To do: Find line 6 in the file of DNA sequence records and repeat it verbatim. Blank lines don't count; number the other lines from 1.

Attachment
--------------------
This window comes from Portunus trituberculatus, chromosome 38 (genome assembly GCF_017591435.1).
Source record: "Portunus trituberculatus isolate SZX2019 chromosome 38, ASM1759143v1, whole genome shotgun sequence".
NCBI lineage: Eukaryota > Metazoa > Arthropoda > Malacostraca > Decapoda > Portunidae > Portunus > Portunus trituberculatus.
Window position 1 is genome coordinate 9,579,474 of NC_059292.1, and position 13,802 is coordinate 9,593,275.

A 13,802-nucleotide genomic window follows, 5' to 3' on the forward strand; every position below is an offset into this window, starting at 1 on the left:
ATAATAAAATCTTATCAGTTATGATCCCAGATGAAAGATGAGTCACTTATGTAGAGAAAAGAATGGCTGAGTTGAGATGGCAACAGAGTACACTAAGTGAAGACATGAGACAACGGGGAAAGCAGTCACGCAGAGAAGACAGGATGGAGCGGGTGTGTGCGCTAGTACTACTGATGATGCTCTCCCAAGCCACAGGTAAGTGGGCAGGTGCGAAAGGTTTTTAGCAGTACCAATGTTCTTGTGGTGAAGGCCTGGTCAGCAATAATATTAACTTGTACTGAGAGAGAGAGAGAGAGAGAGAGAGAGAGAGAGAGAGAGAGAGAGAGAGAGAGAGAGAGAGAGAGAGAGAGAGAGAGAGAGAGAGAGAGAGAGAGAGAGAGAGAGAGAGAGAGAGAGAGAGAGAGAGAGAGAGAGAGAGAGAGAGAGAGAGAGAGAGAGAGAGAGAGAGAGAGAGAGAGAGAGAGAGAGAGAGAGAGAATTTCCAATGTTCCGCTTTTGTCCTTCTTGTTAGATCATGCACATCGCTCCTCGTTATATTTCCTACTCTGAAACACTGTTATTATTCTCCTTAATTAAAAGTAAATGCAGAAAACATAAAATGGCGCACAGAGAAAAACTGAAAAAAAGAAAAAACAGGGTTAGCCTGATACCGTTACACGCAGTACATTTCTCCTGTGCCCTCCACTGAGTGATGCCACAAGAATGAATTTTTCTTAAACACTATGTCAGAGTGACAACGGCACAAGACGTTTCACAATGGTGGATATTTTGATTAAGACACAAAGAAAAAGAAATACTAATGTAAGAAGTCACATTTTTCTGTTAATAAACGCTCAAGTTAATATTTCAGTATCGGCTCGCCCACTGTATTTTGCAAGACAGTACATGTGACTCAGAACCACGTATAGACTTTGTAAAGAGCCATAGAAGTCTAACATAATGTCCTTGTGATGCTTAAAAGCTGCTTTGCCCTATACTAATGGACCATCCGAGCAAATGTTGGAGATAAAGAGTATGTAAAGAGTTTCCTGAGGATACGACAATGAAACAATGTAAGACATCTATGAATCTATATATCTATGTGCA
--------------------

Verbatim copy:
ATAATAAAATCTTATCAGTTATGATCCCAGATGAAAGATGAGTCACTTATGTAGAGAAAAGAATGGCTGAGTTGAGATGGCAACAGAGTACACTAAGTGAAGACATGAGACAACGGGGAAAGCAGTCACGCAGAGAAGACAGGATGGAGCGGGTGTGTGCGCTAGTACTACTGATGATGCTCTCCCAAGCCACAGGTAAGTGGGCAGGTGCGAAAGGTTTTTAGCAGTACCAATGTTCTTGTGGTGAAGGCCTGGTCAGCAATAATATTAACTTGTACTGAGAGAGAGAGAGAGAGAGAGAGAGAGAGAGAGAGAGAGAGAGAGAGAGAGAGAGAGAGAGAGAGAGAGAGAGAGAGAGAGAGAGAGAGAGAGAGAGAGAGAGAGAGAGAGAGAGAGAGAGAGAGAGAGAGAGAGAGAGAGAGAGAGAGAGAGAGAGAGAGAGAGAGAGAGAGAGAGAGAGAGAGAGAGAGAGAGAGAATTTCCAATGTTCCGCTTTTGTCCTTCTTGTTAGATCATGCACATCGCTCCTCGTTATATTTCCTACTCTGAAACACTGTTATTATTCTCCTTAATTAAAAGTAAATGCAGAAAACATAAAATGGCGCACAGAGAAAAACTGAAAAAAAGAAAAAACAGGGTTAGCCTGATACCGTTACACGCAGTACATTTCTCCTGTGCCCTCCACTGAGTGATGCCACAAGAATGAATTTTTCTTAAACACTATGTCAGAGTGACAACGGCACAAGACGTTTCACAATGGTGGATATTTTGATTAAGACACAAAGAAAAAGAAATACTAATGTAAGAAGTCACATTTTTCTGTTAATAAACGCTCAAGTTAATATTTCAGTATCGGCTCGCCCACTGTATTTTGCAAGACAGTACATGTGACTCAGAACCACGTATAGACTTTGTAAAGAGCCATAGAAGTCTAACATAATGTCCTTGTGATGCTTAAAAGCTGCTTTGCCCTATACTAATGGACCATCCGAGCAAATGTTGGAGATAAAGAGTATGTAAAGAGTTTCCTGAGGATACGACAATGAAACAATGTAAGACATCTATGAATCTATATATCTATGTGCA